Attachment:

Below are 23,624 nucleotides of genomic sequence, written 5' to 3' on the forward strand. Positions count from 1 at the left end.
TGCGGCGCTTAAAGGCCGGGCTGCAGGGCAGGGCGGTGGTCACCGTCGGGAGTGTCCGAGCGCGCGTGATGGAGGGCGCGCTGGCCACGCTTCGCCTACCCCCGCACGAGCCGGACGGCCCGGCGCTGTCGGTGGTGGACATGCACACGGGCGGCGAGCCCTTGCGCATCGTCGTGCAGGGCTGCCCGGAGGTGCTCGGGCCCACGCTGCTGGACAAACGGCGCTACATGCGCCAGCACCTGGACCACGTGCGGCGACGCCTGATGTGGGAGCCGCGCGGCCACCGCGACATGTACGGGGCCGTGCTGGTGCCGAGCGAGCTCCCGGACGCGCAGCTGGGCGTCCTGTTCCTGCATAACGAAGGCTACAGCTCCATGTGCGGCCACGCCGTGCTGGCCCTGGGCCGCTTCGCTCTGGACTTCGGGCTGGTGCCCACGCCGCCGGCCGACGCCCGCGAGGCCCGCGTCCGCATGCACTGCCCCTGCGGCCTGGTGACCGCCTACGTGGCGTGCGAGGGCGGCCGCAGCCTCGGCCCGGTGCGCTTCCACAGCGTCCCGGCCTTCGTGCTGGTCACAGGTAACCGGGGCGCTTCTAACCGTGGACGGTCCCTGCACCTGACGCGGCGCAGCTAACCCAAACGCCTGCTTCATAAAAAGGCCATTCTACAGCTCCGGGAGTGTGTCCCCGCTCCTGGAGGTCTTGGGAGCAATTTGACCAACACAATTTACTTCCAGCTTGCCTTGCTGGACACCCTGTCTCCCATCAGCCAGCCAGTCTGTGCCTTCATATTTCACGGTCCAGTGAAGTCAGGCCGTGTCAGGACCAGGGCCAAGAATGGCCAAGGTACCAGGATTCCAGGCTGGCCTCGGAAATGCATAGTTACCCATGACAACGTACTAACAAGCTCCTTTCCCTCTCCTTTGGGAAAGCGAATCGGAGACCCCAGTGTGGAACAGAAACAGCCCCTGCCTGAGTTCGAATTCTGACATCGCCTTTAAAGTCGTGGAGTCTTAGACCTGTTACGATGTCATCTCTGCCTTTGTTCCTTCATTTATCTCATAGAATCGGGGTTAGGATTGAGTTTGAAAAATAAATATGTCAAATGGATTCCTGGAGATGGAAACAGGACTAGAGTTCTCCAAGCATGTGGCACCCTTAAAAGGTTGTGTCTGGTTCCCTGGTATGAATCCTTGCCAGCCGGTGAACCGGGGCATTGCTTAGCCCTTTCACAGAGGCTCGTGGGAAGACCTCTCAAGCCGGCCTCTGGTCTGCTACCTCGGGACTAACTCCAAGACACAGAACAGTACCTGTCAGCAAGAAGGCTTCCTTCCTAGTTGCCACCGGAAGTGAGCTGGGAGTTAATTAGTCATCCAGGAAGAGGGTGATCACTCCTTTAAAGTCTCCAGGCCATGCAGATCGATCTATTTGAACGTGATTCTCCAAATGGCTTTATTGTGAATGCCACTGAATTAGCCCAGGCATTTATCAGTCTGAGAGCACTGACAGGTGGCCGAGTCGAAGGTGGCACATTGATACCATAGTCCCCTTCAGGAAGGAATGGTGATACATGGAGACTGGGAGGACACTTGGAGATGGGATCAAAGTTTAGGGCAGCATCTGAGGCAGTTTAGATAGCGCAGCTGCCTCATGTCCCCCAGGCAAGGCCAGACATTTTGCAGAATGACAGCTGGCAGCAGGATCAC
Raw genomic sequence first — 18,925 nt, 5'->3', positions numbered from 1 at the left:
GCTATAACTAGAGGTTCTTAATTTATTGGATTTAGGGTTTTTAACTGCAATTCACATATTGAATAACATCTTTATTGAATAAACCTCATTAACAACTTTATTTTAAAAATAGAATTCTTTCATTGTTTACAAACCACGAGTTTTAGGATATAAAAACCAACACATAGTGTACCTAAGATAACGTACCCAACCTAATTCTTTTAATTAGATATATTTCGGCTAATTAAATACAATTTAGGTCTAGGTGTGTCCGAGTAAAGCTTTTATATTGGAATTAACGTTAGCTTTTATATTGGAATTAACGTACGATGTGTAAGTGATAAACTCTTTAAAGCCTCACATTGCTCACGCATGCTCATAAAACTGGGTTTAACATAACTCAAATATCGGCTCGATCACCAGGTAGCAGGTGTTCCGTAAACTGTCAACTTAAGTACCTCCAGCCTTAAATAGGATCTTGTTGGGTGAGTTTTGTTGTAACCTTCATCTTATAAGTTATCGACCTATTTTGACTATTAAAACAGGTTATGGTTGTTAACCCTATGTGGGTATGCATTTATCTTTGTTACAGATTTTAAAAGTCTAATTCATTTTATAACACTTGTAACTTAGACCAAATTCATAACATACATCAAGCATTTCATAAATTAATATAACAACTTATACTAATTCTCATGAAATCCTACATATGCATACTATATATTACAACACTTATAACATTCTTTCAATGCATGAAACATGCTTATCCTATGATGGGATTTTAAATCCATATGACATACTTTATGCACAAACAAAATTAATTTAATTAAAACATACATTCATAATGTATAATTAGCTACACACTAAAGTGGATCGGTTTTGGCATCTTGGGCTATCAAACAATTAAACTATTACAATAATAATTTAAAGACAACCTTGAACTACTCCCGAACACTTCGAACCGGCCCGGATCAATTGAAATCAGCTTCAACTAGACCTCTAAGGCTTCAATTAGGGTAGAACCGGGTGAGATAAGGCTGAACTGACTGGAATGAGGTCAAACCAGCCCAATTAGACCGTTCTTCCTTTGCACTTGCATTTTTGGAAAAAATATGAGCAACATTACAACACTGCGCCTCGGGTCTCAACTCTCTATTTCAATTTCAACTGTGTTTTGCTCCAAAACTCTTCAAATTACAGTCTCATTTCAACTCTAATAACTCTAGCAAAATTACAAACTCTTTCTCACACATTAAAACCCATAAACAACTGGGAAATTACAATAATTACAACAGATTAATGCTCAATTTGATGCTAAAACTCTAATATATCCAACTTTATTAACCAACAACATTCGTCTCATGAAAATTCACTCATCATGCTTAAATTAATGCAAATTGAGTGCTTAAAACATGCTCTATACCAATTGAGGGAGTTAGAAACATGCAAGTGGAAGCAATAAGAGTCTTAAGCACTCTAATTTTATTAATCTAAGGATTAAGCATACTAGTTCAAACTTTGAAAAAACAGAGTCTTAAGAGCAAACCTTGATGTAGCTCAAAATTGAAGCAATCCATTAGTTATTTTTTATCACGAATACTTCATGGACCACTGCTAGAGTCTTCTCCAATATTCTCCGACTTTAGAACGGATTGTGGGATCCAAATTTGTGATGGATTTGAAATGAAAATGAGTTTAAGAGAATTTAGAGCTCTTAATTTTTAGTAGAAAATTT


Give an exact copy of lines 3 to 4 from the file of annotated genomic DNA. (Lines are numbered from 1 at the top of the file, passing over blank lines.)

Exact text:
Raw genomic sequence first — 18,925 nt, 5'->3', positions numbered from 1 at the left:
GCTATAACTAGAGGTTCTTAATTTATTGGATTTAGGGTTTTTAACTGCAATTCACATATTGAATAACATCTTTATTGAATAAACCTCATTAACAACTTTATTTTAAAAATAGAATTCTTTCATTGTTTACAAACCACGAGTTTTAGGATATAAAAACCAACACATAGTGTACCTAAGATAACGTACCCAACCTAATTCTTTTAATTAGATATATTTCGGCTAATTAAATACAATTTAGGTCTAGGTGTGTCCGAGTAAAGCTTTTATATTGGAATTAACGTTAGCTTTTATATTGGAATTAACGTACGATGTGTAAGTGATAAACTCTTTAAAGCCTCACATTGCTCACGCATGCTCATAAAACTGGGTTTAACATAACTCAAATATCGGCTCGATCACCAGGTAGCAGGTGTTCCGTAAACTGTCAACTTAAGTACCTCCAGCCTTAAATAGGATCTTGTTGGGTGAGTTTTGTTGTAACCTTCATCTTATAAGTTATCGACCTATTTTGACTATTAAAACAGGTTATGGTTGTTAACCCTATGTGGGTATGCATTTATCTTTGTTACAGATTTTAAAAGTCTAATTCATTTTATAACACTTGTAACTTAGACCAAATTCATAACATACATCAAGCATTTCATAAATTAATATAACAACTTATACTAATTCTCATGAAATCCTACATATGCATACTATATATTACAACACTTATAACATTCTTTCAATGCATGAAACATGCTTATCCTATGATGGGATTTTAAATCCATATGACATACTTTATGCACAAACAAAATTAATTTAATTAAAACATACATTCATAATGTATAATTAGCTACACACTAAAGTGGATCGGTTTTGGCATCTTGGGCTATCAAACAATTAAACTATTACAATAATAATTTAAAGACAACCTTGAACTACTCCCGAACACTTCGAACCGGCCCGGATCAATTGAAATCAGCTTCAACTAGACCTCTAAGGCTTCAATTAGGGTAGAACCGGGTGAGATAAGGCTGAACTGACTGGAATGAGGTCAAACCAGCCCAATTAGACCGTTCTTCCTTTGCACTTGCATTTTTGGAAAAAATATGAGCAACATTACAACACTGCGCCTCGGGTCTCAACTCTCTATTTCAATTTCAACTGTGTTTTGCTCCAAAACTCTTCAAATTACAGTCTCATTTCAACTCTAATAACTCTAGCAAAATTACAAACTCTTTCTCACACATTAAAACCCATAAACAACTGGGAAATTACAATAATTACAACAGATTAATGCTCAATTTGATGCTAAAACTCTAATATATCCAACTTTATTAACCAACAACATTCGTCTCATGAAAATTCACTCATCATGCTTAAATTAATGCAAATTGAGTGCTTAAAACATGCTCTATACCAATTGAGGGAGTTAGAAACATGCAAGTGGAAGCAATAAGAGTCTTAAGCACTCTAATTTTATTAATCTAAGGATTAAGCATACTAGTTCAAACTTTGAAAAAACAGAGTCTTAAGAGCAAACCTTGATGTAGCTCAAAATTGAAGCAATCCATTAGTTATTTTTTATCACGAATACTTCATGGACCACTGCTAGAGTCTTCTCCAATATTCTCCGACTTTAGAACGGATTGTGGGATCCAAATTTGTGATGGATTTGAAATGAAAATGAGTTTAAGAGAATTTAGAGCTCTTAATTTTTAGTAGAAAATTT